*This publication includes the original short, published in the early 1980s, along with five additional novellas that have been written over the succeeding 30 years. I believe that the final one, released last year, is exclusive to this book. For the Googlers, the titles of the stories are, The Scalehunter's Beautiful Daughter, The Father of Stones, Liar's House, The Taborin Scale, and The Skull. Shepard also includes notes on the various stories, which are interesting (and which comprise most of the evidence about his opinions on fantasy and Griaule).

Saturday, November 30, 2013

Review: The Scar, by China Miéville

Since China Miéville doesn't, I'll give you, potential reader, an outline view of what the world of Bas-Lag (the setting of The Scar and a couple other of Miéville's novels, including the more famous Perdido Street Station) is like.  It's a planet as large as this one, probably, but older, or, if it's not older, then it's suffered the rise, fall, and disappearance of so many more advanced civilizations and dread empires than ours has, that it is at least far denser with such things.  The current state of technological progress is dynamic (we get the feeling it is always such), and it is early machine age in feel (call it "steampunk," but that's too limiting a term here).  The civilized sphere consists of networked societies in a constant flux of discovery and rediscovery, infused with magic only to the extent where the author either needs a suitable kludge to expand technical capability beyond what petroleum and gearworks (or physics) can actually do, or wants to add even more dashes of color to the kaleidoscopic world. It's stuffed with an improbable diversity of intelligent species, man-like things of all sorts, living and undead and modified, along with flora and fauna of similarly mundane or exotic provenance, well beyond what any evolutionary social process could ever shovel into competing ecological niches.  And that's only within the limits of the charted world, which the characters in The Scar attempt to expand. 

But it's weirder than that.  The world of Bas-Lag may be flat too, a disk, where densified water is pulled up from weird extradimensional deeps, and presumably spills over the edges into whatever nebulous ether the whole thing floats in (showering the elephants, maybe), and we are gradually given clues that the whole thing is some kind of low-probability-of-existence place, a giant crap-trap in the drain plumbing of the Multiverse, where it collects peoples and artifacts of various sorts.  (I liked to imagine it in the same universe as Neal Stephenson's Anathem.)  It's a brutal effort for people to carve order out of a place like that, and they try.  Against all that, it's full of folks doing their best to get by in a raucous reality.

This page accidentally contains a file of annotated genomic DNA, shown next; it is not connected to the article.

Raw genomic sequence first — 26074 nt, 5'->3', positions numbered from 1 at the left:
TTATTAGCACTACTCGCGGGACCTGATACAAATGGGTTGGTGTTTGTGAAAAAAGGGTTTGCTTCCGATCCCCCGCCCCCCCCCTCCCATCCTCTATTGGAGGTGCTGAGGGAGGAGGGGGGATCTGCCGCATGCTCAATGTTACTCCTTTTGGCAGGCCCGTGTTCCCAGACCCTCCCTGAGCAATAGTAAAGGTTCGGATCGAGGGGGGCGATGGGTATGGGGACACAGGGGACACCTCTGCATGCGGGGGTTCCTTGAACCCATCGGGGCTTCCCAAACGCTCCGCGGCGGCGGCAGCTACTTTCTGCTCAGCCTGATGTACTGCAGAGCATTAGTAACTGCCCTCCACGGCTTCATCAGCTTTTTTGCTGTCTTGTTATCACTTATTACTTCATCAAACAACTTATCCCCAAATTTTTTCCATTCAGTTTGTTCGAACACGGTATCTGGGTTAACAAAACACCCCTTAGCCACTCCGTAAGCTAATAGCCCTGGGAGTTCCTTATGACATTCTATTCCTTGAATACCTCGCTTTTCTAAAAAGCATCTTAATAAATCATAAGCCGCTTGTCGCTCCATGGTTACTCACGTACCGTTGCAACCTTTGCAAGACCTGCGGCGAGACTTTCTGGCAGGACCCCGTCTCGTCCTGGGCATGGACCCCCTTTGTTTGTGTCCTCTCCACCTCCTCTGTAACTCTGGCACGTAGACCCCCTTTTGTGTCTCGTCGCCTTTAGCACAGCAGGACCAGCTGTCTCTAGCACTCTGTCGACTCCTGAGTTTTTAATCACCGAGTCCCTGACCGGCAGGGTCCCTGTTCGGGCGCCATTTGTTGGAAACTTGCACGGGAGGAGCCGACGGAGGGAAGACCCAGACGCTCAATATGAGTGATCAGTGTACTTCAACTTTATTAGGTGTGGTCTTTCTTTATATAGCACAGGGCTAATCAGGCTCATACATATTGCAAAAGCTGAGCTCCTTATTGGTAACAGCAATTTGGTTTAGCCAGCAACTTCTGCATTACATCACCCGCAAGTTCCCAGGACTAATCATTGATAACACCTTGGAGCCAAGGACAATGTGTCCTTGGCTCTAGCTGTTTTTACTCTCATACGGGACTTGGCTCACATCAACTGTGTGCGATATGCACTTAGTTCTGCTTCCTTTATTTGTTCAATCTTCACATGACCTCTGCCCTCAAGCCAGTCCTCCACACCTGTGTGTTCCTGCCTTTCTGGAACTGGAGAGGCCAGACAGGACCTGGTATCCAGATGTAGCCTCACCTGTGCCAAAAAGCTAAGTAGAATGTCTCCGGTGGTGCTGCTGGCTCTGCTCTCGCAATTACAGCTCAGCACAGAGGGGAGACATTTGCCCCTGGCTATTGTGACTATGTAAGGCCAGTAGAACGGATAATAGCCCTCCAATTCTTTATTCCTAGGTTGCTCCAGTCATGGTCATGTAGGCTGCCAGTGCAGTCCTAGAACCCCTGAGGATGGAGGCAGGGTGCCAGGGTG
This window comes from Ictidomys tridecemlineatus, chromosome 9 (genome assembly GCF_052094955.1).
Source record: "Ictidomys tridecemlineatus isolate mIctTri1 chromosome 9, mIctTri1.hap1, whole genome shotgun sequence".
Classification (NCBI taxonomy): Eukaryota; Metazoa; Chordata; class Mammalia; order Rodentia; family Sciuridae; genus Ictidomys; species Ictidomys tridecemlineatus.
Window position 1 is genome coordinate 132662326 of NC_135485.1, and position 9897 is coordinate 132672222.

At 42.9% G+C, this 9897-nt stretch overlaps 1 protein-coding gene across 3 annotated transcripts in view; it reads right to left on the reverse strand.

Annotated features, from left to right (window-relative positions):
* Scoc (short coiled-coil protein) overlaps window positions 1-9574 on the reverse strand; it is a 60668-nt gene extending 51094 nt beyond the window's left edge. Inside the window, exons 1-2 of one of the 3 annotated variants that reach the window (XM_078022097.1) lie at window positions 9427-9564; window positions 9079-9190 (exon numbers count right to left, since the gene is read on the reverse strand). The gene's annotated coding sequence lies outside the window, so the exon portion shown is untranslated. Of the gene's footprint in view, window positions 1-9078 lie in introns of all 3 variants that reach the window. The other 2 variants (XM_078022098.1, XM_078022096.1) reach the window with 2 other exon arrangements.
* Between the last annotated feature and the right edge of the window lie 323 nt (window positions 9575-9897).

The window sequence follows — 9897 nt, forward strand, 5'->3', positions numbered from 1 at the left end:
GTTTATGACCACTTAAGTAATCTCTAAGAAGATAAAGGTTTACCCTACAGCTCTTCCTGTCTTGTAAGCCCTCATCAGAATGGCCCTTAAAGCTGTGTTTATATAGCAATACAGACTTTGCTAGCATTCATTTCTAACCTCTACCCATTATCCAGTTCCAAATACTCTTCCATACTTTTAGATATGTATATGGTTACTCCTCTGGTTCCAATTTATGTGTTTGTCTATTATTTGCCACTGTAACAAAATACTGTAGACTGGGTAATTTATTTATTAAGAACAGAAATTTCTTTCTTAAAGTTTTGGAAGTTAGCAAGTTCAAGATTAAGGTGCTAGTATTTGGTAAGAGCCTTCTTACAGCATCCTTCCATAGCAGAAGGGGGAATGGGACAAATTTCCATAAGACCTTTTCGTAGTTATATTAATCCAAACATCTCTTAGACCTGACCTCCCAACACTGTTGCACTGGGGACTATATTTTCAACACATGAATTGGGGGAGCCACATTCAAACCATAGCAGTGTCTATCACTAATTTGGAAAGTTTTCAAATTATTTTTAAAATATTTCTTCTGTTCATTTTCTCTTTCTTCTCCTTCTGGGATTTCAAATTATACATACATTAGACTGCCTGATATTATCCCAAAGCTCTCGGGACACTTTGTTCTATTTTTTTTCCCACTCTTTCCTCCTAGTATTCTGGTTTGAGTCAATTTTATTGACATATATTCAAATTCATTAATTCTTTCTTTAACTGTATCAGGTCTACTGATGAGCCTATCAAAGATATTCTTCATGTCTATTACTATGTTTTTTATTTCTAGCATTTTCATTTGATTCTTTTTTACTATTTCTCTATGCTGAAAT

I can understand the impulse to just throw the reader right into that seething mix (in which the characters are only marginally better informed), and that's what Miéville does, but I wish that he had coughed up some kind of description resembling the above.  Because it's a better-developed universe than it first looks--interesting as hell once you get the feel for it--but for the first 150 pages, you can't tell that it's not just a big sloppy mess instead.  Nor could I tell for awhile if the writing style's deliberate, or if that too is meant to evoke the setting, which in this particular story is primarily a floating, seafaring city of lashed-together boats.  It's an ugly, clumsily-constructed place, and the language onomatopoeiacally follows: ramshackle, Jabber, rickety, slapdash.  The novel opens with prose so purple you could paint with it, and as things move forward there were a few language or scenery elements that affronted me enough to bookmark them, but if he's going to write in that way, then at least he picked the right world for it. 

(What I found less forgivable, is that in a book that doesn't shy away from dirty words, Miéville wasn't usually able to make his characters curse very well.  How fucking hard is that?)

And so it's a sea adventure, and a fantasy, and it's gladly full of all you need for that.  The plot moves right along, and the central characters, while not entirely loveable, are human enough, and imperiled enough, that they earn your concern.  Along with several other people important to the effort, Bellis Coldwine, a translator, is press-ganged to serve in an academic capacity on the boat city of Armada.  Even as an unwilling outsider, constantly plotting escape, she becomes caught up in the bizarre politics of the place, as they coalesce into a grand plan and a great chase.  Armada is an interesting place, and it makes exotic stops (an island of fearsome mosquito people, more compelling creatures than you'd think; a cosmic sinkhole, where with great chains and engines, they angle the depths for some forgotten behemoth), faces pitched naval battles, and gets as bawdy as you like.